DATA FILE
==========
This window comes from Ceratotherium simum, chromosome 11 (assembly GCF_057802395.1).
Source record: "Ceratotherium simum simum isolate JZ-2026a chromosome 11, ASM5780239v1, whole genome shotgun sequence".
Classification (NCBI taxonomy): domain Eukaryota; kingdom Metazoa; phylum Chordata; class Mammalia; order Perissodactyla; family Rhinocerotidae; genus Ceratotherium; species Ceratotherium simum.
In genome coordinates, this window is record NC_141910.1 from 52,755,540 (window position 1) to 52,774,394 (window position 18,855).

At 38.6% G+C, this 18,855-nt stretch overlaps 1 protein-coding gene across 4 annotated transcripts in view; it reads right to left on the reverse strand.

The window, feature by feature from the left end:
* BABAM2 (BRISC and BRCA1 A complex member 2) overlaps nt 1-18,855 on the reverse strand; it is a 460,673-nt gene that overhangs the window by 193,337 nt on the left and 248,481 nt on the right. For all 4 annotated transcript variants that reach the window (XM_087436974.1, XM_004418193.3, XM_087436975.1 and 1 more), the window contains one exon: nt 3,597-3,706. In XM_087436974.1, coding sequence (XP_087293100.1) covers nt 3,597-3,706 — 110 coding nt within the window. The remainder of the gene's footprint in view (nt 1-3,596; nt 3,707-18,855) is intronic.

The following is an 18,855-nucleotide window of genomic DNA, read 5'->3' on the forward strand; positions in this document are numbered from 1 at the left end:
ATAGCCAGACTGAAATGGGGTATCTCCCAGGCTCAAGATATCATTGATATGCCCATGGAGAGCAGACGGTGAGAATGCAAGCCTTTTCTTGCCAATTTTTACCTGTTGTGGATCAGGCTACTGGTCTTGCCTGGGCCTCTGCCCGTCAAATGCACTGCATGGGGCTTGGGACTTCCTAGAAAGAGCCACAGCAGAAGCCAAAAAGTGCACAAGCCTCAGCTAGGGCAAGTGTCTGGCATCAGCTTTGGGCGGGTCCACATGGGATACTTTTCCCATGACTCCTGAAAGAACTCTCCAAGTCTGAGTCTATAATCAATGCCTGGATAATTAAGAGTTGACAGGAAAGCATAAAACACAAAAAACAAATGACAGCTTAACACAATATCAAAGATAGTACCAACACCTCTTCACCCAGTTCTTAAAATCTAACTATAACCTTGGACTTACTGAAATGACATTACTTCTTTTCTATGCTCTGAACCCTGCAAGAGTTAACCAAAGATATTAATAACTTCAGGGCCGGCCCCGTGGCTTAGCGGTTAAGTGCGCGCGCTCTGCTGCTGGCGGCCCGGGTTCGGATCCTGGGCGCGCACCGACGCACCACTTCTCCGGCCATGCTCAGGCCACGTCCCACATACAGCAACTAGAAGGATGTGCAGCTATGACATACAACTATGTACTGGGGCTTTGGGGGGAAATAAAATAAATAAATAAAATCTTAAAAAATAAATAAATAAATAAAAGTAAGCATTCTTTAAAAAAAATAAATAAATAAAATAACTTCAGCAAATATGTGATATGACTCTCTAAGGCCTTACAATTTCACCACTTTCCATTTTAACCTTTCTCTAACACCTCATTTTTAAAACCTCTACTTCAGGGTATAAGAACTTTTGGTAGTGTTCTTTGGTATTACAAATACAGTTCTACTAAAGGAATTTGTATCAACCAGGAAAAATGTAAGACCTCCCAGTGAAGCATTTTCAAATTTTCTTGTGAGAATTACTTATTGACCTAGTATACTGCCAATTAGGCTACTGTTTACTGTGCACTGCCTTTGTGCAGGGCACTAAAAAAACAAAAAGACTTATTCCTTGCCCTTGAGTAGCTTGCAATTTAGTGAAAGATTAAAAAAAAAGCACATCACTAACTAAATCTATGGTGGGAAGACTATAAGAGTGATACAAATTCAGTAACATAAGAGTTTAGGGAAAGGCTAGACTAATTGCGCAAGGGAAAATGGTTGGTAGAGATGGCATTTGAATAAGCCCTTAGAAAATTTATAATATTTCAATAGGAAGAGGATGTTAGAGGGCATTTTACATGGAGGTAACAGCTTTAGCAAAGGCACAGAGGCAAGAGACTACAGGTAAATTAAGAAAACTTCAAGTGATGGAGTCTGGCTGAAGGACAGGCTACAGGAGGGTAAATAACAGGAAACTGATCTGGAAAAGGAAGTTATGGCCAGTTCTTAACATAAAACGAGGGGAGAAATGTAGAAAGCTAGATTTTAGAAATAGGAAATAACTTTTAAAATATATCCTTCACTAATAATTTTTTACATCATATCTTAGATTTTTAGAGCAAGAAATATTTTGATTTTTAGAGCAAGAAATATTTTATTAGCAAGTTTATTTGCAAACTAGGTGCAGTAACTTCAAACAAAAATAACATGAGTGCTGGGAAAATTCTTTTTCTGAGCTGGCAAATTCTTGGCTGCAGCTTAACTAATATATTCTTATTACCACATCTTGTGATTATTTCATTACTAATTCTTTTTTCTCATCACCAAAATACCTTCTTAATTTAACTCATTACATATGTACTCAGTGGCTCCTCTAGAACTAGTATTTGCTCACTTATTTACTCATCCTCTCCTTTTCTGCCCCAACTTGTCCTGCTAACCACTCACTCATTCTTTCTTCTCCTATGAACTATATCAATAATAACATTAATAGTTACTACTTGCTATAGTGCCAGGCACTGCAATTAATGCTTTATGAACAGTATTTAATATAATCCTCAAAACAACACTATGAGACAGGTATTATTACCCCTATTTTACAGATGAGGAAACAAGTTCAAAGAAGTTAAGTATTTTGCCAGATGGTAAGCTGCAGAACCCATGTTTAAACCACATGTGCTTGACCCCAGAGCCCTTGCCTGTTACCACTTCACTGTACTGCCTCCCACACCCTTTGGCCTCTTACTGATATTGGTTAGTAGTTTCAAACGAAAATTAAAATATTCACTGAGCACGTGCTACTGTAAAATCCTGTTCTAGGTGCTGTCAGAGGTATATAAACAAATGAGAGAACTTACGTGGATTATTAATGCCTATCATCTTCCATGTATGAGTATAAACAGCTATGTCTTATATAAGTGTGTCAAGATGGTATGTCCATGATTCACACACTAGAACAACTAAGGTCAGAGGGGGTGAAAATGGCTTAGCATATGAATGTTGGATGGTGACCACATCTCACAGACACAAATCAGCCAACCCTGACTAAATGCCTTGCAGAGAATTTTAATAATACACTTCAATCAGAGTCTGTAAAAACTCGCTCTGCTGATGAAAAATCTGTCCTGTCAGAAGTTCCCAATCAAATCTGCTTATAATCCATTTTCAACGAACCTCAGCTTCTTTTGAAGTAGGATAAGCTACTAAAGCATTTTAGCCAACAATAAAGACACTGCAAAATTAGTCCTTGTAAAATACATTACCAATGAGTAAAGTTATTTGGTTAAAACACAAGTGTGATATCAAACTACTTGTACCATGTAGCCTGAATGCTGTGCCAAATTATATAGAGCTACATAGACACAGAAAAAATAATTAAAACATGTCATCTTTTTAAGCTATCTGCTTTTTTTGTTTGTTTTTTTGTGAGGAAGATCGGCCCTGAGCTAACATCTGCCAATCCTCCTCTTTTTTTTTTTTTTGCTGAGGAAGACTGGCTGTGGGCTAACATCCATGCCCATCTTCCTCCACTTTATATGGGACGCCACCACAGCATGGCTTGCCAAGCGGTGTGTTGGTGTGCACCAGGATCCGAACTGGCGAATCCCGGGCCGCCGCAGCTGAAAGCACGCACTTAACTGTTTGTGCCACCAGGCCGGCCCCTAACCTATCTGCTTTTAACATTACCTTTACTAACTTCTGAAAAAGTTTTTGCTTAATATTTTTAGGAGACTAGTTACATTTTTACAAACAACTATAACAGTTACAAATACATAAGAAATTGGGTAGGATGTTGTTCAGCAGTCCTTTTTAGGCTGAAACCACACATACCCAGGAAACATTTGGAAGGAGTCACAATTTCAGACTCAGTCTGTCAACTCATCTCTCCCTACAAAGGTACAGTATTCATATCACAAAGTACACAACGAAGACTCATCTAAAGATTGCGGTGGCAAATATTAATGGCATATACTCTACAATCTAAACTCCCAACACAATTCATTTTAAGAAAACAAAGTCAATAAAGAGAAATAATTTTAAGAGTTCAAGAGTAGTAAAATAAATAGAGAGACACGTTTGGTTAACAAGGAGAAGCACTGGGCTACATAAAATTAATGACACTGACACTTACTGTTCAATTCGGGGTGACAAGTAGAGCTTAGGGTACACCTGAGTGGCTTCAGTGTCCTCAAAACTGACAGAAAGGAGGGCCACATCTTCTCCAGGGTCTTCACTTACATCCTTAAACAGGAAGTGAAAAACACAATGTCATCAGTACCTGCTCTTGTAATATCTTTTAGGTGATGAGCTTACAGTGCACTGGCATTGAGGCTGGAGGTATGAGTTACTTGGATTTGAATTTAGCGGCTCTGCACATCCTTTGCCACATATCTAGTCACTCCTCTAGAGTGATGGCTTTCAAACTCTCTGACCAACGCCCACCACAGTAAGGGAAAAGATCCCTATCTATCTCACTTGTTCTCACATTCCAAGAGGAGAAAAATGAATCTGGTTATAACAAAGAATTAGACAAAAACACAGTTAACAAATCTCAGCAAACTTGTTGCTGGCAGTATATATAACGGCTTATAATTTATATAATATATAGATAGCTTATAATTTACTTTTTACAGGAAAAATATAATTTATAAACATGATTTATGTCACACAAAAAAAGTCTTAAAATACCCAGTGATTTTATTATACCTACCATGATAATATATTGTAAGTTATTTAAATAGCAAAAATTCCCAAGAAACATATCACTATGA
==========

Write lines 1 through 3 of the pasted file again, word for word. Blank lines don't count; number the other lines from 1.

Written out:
This window comes from Ceratotherium simum, chromosome 11 (assembly GCF_057802395.1).
Source record: "Ceratotherium simum simum isolate JZ-2026a chromosome 11, ASM5780239v1, whole genome shotgun sequence".
Classification (NCBI taxonomy): domain Eukaryota; kingdom Metazoa; phylum Chordata; class Mammalia; order Perissodactyla; family Rhinocerotidae; genus Ceratotherium; species Ceratotherium simum.